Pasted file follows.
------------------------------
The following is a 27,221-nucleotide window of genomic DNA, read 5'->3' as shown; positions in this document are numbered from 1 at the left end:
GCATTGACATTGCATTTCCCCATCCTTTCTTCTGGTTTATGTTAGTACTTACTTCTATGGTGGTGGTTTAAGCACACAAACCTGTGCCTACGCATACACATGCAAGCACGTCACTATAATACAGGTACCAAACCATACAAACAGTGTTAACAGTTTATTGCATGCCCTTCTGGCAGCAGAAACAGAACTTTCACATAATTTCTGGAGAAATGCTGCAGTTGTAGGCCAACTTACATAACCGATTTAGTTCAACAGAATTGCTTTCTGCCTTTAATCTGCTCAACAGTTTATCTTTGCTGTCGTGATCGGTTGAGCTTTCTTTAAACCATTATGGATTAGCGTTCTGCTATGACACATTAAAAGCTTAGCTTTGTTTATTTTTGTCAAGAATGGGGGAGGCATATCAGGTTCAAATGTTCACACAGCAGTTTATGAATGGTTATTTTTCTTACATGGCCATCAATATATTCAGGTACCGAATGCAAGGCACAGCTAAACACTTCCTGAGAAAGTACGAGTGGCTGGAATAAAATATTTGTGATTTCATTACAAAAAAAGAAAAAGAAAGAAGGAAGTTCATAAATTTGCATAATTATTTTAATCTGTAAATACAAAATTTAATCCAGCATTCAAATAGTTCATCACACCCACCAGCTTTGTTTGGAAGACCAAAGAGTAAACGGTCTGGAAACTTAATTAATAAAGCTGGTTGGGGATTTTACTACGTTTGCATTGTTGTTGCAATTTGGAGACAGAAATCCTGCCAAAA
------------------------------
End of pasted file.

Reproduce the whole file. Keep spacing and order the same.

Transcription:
The following is a 27,221-nucleotide window of genomic DNA, read 5'->3' as shown; positions in this document are numbered from 1 at the left end:
GCATTGACATTGCATTTCCCCATCCTTTCTTCTGGTTTATGTTAGTACTTACTTCTATGGTGGTGGTTTAAGCACACAAACCTGTGCCTACGCATACACATGCAAGCACGTCACTATAATACAGGTACCAAACCATACAAACAGTGTTAACAGTTTATTGCATGCCCTTCTGGCAGCAGAAACAGAACTTTCACATAATTTCTGGAGAAATGCTGCAGTTGTAGGCCAACTTACATAACCGATTTAGTTCAACAGAATTGCTTTCTGCCTTTAATCTGCTCAACAGTTTATCTTTGCTGTCGTGATCGGTTGAGCTTTCTTTAAACCATTATGGATTAGCGTTCTGCTATGACACATTAAAAGCTTAGCTTTGTTTATTTTTGTCAAGAATGGGGGAGGCATATCAGGTTCAAATGTTCACACAGCAGTTTATGAATGGTTATTTTTCTTACATGGCCATCAATATATTCAGGTACCGAATGCAAGGCACAGCTAAACACTTCCTGAGAAAGTACGAGTGGCTGGAATAAAATATTTGTGATTTCATTACAAAAAAAGAAAAAGAAAGAAGGAAGTTCATAAATTTGCATAATTATTTTAATCTGTAAATACAAAATTTAATCCAGCATTCAAATAGTTCATCACACCCACCAGCTTTGTTTGGAAGACCAAAGAGTAAACGGTCTGGAAACTTAATTAATAAAGCTGGTTGGGGATTTTACTACGTTTGCATTGTTGTTGCAATTTGGAGACAGAAATCCTGCCAAAA